|On their debut CD, 'Hokum', U.S. band The Rubes thoughtfully provide us with the definition of the album title: "a device used (as by showmen) to evoke a desired audience response." If the desired response is "hell yeah!" then I'm down with that. You see, with the recent demise of prominent stoner-type bands like Atomic Bitchwax and Celestial Season, I've started to look around for strong up-and-comers rising through the ranks. Folks, we have a winner!|
Like Swedish stoner/progsters Mammoth Volume and U.S. doomsters Witch Mountain (both of whom are thanked in the liners), The Rubes cultivate strength through diversity. Like they say on their website, its as if they're channeling the history of rock. But its clear that they like certain times better than others, namely the early and mid 70s and the late 90s. On 'Hokum' you'll hear some of the strongest, most soulful blues vocals ever. They remind me of nothing so much as Humble Pie ca. 1970, or any of the great bands of the blues boom of the late 60s/early 70s in either San Francisco or England. Brant also steps out with some mean guitar solo's, and Greg keeps the beat strong and steady.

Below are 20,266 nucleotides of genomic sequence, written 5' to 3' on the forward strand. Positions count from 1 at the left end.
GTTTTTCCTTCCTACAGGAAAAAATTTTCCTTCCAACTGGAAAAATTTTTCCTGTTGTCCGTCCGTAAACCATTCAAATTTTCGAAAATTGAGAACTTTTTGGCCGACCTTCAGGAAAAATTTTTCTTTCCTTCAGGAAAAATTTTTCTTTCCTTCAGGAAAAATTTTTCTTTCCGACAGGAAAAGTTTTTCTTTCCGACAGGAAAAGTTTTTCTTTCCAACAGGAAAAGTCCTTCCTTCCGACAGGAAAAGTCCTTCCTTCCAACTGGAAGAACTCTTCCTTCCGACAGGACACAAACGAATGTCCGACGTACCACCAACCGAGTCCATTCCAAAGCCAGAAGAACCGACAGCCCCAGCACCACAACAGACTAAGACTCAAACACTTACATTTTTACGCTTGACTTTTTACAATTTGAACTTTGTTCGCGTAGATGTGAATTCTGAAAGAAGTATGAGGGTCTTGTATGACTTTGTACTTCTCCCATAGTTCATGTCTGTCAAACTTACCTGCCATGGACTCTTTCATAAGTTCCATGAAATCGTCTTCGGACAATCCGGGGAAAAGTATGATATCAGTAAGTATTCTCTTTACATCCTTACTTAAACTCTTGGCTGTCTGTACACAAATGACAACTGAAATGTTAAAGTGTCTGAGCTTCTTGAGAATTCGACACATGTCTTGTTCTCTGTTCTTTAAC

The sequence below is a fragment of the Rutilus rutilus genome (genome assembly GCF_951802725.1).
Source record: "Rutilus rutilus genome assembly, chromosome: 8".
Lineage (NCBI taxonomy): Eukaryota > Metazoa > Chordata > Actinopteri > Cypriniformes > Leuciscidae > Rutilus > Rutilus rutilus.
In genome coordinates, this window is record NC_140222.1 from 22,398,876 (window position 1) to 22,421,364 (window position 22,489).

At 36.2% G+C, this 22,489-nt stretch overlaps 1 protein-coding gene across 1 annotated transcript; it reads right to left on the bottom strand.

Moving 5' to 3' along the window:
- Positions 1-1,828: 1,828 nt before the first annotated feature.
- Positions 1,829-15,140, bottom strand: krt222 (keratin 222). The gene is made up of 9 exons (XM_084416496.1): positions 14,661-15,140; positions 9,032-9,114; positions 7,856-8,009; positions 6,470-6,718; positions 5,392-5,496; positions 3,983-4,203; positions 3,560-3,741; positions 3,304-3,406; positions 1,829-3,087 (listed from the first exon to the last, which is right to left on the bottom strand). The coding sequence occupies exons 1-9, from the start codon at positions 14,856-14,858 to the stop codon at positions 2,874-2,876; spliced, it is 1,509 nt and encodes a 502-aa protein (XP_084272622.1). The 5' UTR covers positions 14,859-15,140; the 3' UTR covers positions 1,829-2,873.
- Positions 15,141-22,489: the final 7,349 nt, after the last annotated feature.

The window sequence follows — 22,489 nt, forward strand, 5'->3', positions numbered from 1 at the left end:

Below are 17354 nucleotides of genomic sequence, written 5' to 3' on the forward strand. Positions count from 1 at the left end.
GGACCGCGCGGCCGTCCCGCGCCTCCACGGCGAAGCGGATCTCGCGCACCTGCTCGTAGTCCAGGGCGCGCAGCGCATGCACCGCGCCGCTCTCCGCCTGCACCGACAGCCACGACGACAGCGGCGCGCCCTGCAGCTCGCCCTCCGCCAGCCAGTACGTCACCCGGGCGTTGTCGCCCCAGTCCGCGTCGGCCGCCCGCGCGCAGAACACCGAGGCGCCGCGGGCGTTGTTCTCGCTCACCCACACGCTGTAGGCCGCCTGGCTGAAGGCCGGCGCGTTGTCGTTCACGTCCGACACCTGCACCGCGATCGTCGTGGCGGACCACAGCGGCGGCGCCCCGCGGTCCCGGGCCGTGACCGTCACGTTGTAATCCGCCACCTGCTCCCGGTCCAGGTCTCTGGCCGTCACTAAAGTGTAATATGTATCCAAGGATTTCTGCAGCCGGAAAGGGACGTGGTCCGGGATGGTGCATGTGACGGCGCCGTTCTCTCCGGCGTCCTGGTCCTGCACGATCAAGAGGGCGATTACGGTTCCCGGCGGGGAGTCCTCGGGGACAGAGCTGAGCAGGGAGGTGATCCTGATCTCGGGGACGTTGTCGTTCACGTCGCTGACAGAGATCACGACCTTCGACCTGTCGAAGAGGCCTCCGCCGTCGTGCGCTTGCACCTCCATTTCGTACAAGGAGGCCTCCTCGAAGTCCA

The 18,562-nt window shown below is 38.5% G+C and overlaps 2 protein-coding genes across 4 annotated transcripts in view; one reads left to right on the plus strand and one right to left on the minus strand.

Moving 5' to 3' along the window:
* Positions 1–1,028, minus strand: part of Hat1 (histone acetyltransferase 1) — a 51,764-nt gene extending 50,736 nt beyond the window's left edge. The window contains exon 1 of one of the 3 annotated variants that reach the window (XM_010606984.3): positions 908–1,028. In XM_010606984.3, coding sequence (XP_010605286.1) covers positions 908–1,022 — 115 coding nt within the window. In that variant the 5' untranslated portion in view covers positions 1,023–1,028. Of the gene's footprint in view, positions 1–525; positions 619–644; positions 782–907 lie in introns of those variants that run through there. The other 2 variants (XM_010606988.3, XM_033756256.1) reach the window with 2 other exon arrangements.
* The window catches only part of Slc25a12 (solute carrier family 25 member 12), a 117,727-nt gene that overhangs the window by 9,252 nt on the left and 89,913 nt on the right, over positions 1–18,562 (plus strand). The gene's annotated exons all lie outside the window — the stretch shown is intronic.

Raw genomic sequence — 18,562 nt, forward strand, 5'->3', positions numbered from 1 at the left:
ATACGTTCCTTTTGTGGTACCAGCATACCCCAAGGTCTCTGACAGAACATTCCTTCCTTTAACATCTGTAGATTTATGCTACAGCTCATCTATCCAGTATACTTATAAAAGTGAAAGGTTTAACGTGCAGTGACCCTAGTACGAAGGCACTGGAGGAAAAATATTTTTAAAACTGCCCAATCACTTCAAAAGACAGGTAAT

But with The Rubes, it's really all about the songwriting. Yeah, the blues is strong, but there are enough 'Sabbathy underpinnings to keep any trad. Doomster happy. And the songs are all over the map while still maintaining a pleasing consistency. 'Snake Oil' has vocals not unlike Stevie Winwood-era Traffic, 'Wonder Why' is doomy with a great bluesy lead solo, '20 Three' has death metal growls(!) in the mix, 'Change My Mind' would not be out of place at a 70s arena concert, and 'Interlude' features some beautiful acoustic guitar and flute.
The Rubes bite off bits and chunks of our musical past and somehow make it all work. Sounds too diverse you say? Don't worry, this pill is coated with enough 'Sabbathy, bluesy goodness to make it go down easy. Open wide...
1. Snake Oil
2. Wonder Why
3. 20 Three
4. Change my Mind
5. Smoke and Mirrors
7. Take Your Time (Hiding in a Cloud)
8. To The Next Step
10. The Ballad of Sisyphus MacDuff
Duration : Approx. 45 minutes.
Visit the The Rubes bandpage.